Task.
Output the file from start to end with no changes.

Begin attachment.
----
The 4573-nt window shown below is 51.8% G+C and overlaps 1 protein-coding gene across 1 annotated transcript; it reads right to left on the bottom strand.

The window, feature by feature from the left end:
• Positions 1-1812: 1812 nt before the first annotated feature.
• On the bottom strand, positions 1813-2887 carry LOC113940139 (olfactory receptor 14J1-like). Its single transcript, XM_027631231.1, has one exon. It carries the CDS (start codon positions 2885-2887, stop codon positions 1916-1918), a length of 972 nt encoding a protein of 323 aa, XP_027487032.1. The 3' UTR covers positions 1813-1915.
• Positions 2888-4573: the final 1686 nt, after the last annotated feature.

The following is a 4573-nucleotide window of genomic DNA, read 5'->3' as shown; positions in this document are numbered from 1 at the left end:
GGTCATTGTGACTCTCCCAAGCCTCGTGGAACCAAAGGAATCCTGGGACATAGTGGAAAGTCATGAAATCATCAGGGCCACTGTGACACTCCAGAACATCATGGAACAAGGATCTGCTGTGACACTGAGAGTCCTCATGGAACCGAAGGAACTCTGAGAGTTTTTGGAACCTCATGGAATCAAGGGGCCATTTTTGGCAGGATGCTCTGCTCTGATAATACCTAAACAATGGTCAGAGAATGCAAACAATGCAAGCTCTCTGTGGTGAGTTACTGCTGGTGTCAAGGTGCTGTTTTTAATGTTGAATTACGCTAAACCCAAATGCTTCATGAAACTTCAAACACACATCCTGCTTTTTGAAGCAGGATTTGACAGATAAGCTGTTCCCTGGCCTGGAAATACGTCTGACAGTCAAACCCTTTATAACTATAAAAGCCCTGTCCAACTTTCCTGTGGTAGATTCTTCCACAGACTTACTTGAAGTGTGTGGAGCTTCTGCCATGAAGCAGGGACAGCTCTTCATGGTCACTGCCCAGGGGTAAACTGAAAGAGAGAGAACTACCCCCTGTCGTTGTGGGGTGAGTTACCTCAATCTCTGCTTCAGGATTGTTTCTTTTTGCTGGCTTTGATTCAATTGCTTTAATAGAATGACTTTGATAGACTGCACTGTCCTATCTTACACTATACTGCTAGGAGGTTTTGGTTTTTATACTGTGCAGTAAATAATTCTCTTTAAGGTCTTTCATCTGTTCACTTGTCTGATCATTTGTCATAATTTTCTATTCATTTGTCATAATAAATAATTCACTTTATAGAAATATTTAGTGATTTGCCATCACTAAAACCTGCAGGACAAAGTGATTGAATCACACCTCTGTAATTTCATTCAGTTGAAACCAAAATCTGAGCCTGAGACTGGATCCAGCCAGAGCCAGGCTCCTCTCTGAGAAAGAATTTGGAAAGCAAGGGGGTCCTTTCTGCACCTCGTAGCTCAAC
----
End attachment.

The 4573-nt window shown below is 51.8% G+C and overlaps 1 protein-coding gene across 1 annotated transcript; it reads right to left on the bottom strand.

The window, feature by feature from the left end:
• Positions 1-1812: 1812 nt before the first annotated feature.
• On the bottom strand, positions 1813-2887 carry LOC113940139 (olfactory receptor 14J1-like). Its single transcript, XM_027631231.1, has one exon. It carries the CDS (start codon positions 2885-2887, stop codon positions 1916-1918), a length of 972 nt encoding a protein of 323 aa, XP_027487032.1. The 3' UTR covers positions 1813-1915.
• Positions 2888-4573: the final 1686 nt, after the last annotated feature.

The following is a 4573-nucleotide window of genomic DNA, read 5'->3' as shown; positions in this document are numbered from 1 at the left end:
GGTCATTGTGACTCTCCCAAGCCTCGTGGAACCAAAGGAATCCTGGGACATAGTGGAAAGTCATGAAATCATCAGGGCCACTGTGACACTCCAGAACATCATGGAACAAGGATCTGCTGTGACACTGAGAGTCCTCATGGAACCGAAGGAACTCTGAGAGTTTTTGGAACCTCATGGAATCAAGGGGCCATTTTTGGCAGGATGCTCTGCTCTGATAATACCTAAACAATGGTCAGAGAATGCAAACAATGCAAGCTCTCTGTGGTGAGTTACTGCTGGTGTCAAGGTGCTGTTTTTAATGTTGAATTACGCTAAACCCAAATGCTTCATGAAACTTCAAACACACATCCTGCTTTTTGAAGCAGGATTTGACAGATAAGCTGTTCCCTGGCCTGGAAATACGTCTGACAGTCAAACCCTTTATAACTATAAAAGCCCTGTCCAACTTTCCTGTGGTAGATTCTTCCACAGACTTACTTGAAGTGTGTGGAGCTTCTGCCATGAAGCAGGGACAGCTCTTCATGGTCACTGCCCAGGGGTAAACTGAAAGAGAGAGAACTACCCCCTGTCGTTGTGGGGTGAGTTACCTCAATCTCTGCTTCAGGATTGTTTCTTTTTGCTGGCTTTGATTCAATTGCTTTAATAGAATGACTTTGATAGACTGCACTGTCCTATCTTACACTATACTGCTAGGAGGTTTTGGTTTTTATACTGTGCAGTAAATAATTCTCTTTAAGGTCTTTCATCTGTTCACTTGTCTGATCATTTGTCATAATTTTCTATTCATTTGTCATAATAAATAATTCACTTTATAGAAATATTTAGTGATTTGCCATCACTAAAACCTGCAGGACAAAGTGATTGAATCACACCTCTGTAATTTCATTCAGTTGAAACCAAAATCTGAGCCTGAGACTGGATCCAGCCAGAGCCAGGCTCCTCTCTGAGAAAGAATTTGGAAAGCAAGGGGGTCCTTTCTGCACCTCGTAGCTCAAC